Why Stephen Curry Should’ve Won the 2015 NBA Finals MVP Award

The Golden State Warriors are the 2015 NBA Champions! Andre Iguodala, after coming off the bench the entire regular season and the playoffs up until game 4 of the Finals, won the 2015 Bill Russell Finals MVP award. Should he have won it? That’s a hot debate in the sports community right now.

Even though Iguodala had a tremendous impact on the series, we believe Stephen Curry was a tad more deserving candidate. While looking through the Twitter timeline after the announcement, a tweet was seen which summed it up pretty nicely — ‘media get “MVP” confused with “X-Factor.”‘

First, why Iguodala won the MVP — Andre Iguodala won the Finals MVP because of the stellar defense he played on Lebron James throughout the series. The Warriors also won the latter 3 games of the series, a streak which coincided with Iguodala’s stint in the starting lineup in place of Andrew Bogut.

Iguodala was also a consistent offensive threat, hitting open jumpers and getting out on the break throughout the series, finishing with 16.4ppg 5.8rpg and 4apg for the Finals.

Enter Stephen Curry and his 26ppg 5.2rpg and 6.3apg — at a glance, you would be confused as to how he didn’t win. For reasons mentioned previously, Andre Iguodala was a worthy candidate, but not more deserving than Steph Curry. I believe the media gave Iguodala the nod over Curry because it would make a much better story — a sixth man winning the Finals MVP? That had never been done before in NBA history!

Furthermore, with Iguodala in the starting lineup, the Warriors won games 4, 5 and 6 convincingly while the first 3 games of the series ended with 2 losses and a narrow win for Golden State. Iguodala must have had some otherworldly impact on the team right? Absolutely, but that’s not the full story.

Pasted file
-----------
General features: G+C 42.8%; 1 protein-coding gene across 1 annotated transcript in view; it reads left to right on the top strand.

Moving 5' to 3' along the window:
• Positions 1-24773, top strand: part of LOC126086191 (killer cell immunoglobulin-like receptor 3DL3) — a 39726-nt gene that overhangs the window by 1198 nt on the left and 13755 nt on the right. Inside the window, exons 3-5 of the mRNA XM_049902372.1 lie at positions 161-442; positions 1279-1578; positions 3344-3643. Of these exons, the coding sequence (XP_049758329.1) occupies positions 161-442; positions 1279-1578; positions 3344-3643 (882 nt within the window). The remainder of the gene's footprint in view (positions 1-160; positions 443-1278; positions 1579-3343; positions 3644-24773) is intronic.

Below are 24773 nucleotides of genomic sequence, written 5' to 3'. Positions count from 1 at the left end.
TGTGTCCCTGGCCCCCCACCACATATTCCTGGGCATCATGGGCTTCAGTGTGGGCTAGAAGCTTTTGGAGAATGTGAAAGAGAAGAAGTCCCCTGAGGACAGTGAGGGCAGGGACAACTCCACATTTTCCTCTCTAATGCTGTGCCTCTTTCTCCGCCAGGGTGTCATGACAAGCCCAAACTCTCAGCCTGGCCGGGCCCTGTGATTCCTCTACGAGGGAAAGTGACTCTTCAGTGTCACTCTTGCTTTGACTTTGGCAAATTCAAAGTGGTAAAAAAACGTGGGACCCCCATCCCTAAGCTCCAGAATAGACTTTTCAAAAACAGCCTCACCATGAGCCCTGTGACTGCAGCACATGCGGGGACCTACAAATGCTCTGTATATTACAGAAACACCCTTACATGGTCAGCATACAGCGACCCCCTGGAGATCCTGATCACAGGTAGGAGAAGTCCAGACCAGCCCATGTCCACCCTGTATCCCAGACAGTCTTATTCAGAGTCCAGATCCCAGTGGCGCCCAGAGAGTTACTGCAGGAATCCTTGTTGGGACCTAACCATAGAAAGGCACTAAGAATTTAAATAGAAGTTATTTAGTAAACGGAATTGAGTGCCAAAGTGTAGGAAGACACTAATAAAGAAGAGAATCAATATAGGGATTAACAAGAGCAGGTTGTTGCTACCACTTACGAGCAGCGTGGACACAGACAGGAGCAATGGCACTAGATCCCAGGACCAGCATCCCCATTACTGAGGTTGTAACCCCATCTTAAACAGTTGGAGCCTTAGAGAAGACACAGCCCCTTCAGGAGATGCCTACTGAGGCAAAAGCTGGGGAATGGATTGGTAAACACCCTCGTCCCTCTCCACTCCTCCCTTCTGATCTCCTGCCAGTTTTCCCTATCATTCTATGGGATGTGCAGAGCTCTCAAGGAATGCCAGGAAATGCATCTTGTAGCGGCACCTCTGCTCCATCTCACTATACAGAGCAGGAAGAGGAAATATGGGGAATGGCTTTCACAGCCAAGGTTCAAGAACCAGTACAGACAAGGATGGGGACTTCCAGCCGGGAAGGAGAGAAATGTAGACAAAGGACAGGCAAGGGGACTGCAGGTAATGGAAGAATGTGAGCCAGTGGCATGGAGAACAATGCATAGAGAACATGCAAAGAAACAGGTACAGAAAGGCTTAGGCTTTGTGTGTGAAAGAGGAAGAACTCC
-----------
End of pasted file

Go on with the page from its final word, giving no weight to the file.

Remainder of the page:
Related: Facts About Steph Curry’s sister, Sydel

On the surface, it may seem like the Warriors turned the series around in game 4. In reality, however, the series turned around in the 4th quarter of game 3 when Curry caught fire after being cold since the previous series against the Houston Rockets. The Cavaliers entered the 4th quarter with a 17 point lead which topped out at 20 before Curry and David Lee led the charge to bring Golden State within 1 and 3 points at the 2:42 and 0:19 marks respectively. Chef Curry finally managed to start the grill and even though the Warriors lost that game, the momentum of that final push carried into the next game and the rest of the series.

Stephen Curry’s brief cold stretch was over. Many fully attribute his cold stretch to the defense of Matthew Dellavedova but I disagree; shooters go cold all the time and Curry had been shooting poorly since his tumble against Houston — after which he was shooting just 35.6% overall and 27% from three entering game 3. Dellavedova played great defense but his effect on Curry was greatly overexaggerated as Delly’s 15 minutes of fame and praise were quickly revoked by Curry in the final 3 games of the series. These final 3 games, all ending as Warriors wins, came immediately after Curry rediscovered his stroke — that’s no coincidence because the Warriors go as Stephen Curry does.

In games 4, 5 and 6, Dellavedova could not contain Curry as the Chef danced on the Aussie and hit big shot after big shot, time and time again. Why am I speaking about Dellavedova? Because in a sense he was the heart of that Cavaliers team. He embodied the spirit the underdog, which the Cavs were dubbed. His energy in the first half of the series gave the Cavs a ray of hope and when Curry showed the world that Dellavedova could not guard him, that ray of hope quickly dimmed — the Cavaliers lost faith. When they lost faith, they lost the energy to fight, and eventually, they lost the series.

My two previous assertions were based purely on armchair psychology. How about a more concrete basketball reason Steph was MVP? The reason Andre Iguodala and most of the Warriors’ team had open shots was because of Curry’s ability to draw double teams. When he drew double teams, it led to 4 on 3 opportunities which usually ended with Iguodala on the wing taking uncontested jump shots. Kudos for Iggy for making his shots but it all started with Curry not only drawing double teams, but his willingness to pass out of the double team.

I don’t know about you but a guy who can draw double teams is a very VALUABLE asset on the basketball court.

What do you think?

Tell me why Stephen Curry should’ve won the Finals MVP? or why Iggy was the right choice.





why stephen curry should've won finals mvp

why stephen curry should’ve won finals mvp